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What permanent indoor facilities mean for MX

November 2nd, 2008 · No Comments · Industry, Racing

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The Boston Globe Online today is reporting that a new, indoor MX facility has been approved in Bellingham, southwest of Boston. R. J. Cobb Land Clearing Inc. of Bellingham has received approval to construct a 68,400 sq. ft. enclosed facility near I-495.

To date, Supercross has remained the domain of professional racers because there are very few places for grass roots amateurs to ride true SX, or Arenacross, tracks. But there is a growing trend to build enclosed, indoor facilities — especially in the northern parts of the US where the outdoor riding season is only a few months each year.

This trend has important implications for outdoor motocross. New riders almost universally come to the sport today through riding and racing on outdoor tracks and trails. This serves to keep them connected, at some level, to the history and meaning of the sport. But as land use and noise concerns grow, it’s inevitable that indoor facilities will grow in popularity.

A well-designed indoor facility can contain the noise normally associated with dirt bikes. They give riders a place to practice regardless of the weather or temperature. More importantly, they give young riders a place to practice the timing and jumping skills that are unique to SX- and AX-style racing.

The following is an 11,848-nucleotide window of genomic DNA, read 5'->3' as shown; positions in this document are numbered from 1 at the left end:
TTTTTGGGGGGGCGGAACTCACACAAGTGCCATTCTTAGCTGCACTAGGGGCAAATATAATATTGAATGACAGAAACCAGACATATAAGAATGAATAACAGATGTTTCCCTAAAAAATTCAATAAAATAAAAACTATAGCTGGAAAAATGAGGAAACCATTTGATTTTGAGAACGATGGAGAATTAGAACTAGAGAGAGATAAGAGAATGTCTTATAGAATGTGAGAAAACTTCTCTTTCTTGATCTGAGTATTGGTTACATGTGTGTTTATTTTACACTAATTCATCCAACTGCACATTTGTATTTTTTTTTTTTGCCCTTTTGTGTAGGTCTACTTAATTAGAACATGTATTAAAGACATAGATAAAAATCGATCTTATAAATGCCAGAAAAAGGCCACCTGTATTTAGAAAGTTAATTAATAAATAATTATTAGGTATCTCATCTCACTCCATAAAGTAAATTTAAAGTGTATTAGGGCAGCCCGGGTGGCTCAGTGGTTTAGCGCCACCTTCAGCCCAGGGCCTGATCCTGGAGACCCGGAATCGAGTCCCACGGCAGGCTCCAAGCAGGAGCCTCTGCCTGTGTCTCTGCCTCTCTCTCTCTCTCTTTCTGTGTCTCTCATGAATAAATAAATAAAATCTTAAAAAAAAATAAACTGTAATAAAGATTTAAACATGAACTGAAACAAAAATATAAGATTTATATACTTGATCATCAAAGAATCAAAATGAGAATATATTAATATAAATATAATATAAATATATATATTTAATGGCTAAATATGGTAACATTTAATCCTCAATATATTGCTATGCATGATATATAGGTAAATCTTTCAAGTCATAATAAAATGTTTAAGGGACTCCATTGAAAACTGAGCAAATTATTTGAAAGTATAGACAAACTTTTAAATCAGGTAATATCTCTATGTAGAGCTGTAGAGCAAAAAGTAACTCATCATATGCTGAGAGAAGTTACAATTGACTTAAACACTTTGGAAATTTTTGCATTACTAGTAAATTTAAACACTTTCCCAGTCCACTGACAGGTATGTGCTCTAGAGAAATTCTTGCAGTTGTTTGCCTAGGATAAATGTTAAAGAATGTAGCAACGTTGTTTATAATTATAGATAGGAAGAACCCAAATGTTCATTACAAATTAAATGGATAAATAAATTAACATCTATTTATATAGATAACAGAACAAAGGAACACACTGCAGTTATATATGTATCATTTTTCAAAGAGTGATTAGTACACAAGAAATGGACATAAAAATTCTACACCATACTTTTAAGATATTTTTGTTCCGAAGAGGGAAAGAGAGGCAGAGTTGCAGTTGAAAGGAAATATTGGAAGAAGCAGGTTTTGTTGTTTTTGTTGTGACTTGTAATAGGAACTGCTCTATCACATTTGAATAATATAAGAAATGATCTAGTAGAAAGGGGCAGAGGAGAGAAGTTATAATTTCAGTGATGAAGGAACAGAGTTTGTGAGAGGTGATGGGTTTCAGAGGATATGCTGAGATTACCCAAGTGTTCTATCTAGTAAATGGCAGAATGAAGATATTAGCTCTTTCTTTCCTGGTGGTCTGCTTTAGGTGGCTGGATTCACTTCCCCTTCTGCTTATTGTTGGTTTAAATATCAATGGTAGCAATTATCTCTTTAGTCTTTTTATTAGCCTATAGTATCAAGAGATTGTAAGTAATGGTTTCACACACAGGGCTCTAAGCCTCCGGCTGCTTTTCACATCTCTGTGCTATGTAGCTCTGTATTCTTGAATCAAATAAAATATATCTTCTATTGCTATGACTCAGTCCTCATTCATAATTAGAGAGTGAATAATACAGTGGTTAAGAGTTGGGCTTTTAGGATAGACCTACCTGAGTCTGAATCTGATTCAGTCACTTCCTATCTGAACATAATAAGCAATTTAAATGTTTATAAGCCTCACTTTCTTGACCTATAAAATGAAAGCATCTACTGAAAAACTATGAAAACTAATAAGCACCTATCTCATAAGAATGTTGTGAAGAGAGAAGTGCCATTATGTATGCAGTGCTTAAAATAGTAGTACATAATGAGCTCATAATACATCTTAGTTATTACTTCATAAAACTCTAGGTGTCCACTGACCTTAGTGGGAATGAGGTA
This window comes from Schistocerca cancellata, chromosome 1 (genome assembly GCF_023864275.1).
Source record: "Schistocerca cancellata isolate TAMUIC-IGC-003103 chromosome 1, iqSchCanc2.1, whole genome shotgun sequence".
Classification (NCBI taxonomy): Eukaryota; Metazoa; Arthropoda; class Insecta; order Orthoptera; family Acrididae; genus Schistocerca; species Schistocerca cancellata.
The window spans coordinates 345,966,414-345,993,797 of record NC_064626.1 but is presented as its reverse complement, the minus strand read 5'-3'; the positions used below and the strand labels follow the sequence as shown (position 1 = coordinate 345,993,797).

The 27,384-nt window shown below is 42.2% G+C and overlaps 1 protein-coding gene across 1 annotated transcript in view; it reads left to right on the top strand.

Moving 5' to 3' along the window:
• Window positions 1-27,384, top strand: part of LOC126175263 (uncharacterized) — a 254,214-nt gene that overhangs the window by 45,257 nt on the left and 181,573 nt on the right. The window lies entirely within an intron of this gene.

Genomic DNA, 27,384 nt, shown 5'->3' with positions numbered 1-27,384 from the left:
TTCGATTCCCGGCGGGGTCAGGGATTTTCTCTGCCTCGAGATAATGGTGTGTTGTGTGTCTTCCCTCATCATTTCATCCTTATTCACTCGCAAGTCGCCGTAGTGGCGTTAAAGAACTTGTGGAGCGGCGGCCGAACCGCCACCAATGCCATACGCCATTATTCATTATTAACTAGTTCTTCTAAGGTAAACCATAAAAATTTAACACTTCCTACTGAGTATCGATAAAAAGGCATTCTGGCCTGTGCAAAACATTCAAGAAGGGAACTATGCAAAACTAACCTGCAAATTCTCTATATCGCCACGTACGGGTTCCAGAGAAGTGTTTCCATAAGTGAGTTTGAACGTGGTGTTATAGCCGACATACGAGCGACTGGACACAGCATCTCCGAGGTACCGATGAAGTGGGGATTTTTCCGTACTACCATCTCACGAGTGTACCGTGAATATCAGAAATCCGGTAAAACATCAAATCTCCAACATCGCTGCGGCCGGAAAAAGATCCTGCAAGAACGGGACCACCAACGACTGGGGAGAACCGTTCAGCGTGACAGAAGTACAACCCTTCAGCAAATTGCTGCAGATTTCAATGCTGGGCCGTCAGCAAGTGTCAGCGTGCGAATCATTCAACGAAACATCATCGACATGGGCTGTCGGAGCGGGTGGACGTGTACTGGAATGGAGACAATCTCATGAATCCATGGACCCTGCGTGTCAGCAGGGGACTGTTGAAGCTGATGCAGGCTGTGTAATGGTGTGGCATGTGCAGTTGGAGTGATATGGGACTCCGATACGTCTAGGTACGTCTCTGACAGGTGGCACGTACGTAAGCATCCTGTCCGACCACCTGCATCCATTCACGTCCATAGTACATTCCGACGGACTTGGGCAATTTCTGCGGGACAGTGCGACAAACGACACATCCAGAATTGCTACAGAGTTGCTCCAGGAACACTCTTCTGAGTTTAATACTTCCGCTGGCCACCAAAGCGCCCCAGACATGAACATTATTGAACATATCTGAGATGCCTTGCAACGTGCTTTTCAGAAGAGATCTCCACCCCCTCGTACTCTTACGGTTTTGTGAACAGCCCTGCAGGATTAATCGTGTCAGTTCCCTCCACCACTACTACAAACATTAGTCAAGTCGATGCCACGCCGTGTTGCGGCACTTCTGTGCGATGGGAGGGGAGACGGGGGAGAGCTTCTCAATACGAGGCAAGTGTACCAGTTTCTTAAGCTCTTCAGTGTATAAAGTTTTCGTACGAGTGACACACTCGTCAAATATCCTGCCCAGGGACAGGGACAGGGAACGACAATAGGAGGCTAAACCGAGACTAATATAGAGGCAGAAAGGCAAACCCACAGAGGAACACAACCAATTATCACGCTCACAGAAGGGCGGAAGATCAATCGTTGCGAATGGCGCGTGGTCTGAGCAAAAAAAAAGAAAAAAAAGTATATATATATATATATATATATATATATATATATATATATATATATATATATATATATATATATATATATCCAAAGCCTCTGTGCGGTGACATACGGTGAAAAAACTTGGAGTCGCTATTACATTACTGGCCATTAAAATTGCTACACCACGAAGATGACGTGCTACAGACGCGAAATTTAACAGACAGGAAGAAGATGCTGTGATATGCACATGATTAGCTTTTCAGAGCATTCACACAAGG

The growing popularity of SX, the rock concert, pyrotechnic atmosphere of the events, the short yet furious style of racing, and the high-flying, extreme-sports nature of the competition all combine to create a powerful allure for attention-addled, video-game-addicted youth. As indoor facilities become more available it’s possible that we will see riders in future generations who have never, or rarely, ridden an outdoor track at all.

What we are seeing are the early stages of a complete, cradle-to-grave SX environment against which outdoor MX will have to compete for its survival. Like any significant evolution, this one will have its ups and downs. Many of the early facilities will fail from financial or management issues, but others will take their place. Owners will learn the lessons needed to keep the facilities profitable. It wouldn’t surprise me at all to see the AX series begin moving to some of the better permanent facilities as they emerge.

All of this means that grass roots outdoor MX will have to change in order to survive and grow. It will have to become more professional and focused. While this is happening already in some parts of the country (particularly SoCal), outdoor MX is still the domain of good ole boys with some land and a bulldozer in most places. Local tracks will have to improves facilities, increase their marketing, and learn to work more closely with local businesses and governments to show how they benefit local communities.

The days of (relatively) inexpensive practice tracks for budding riders may be numbered. The political, social, and economic environment is changing rapidly, and track owners will have to become more sophisticated and savvy to compete and survive. If you’re a current or former track owner I’d love to hear your perspective on this. I’d love to know if you see this as a significant challenge in the future and what you’d do to compete in the emerging environment.

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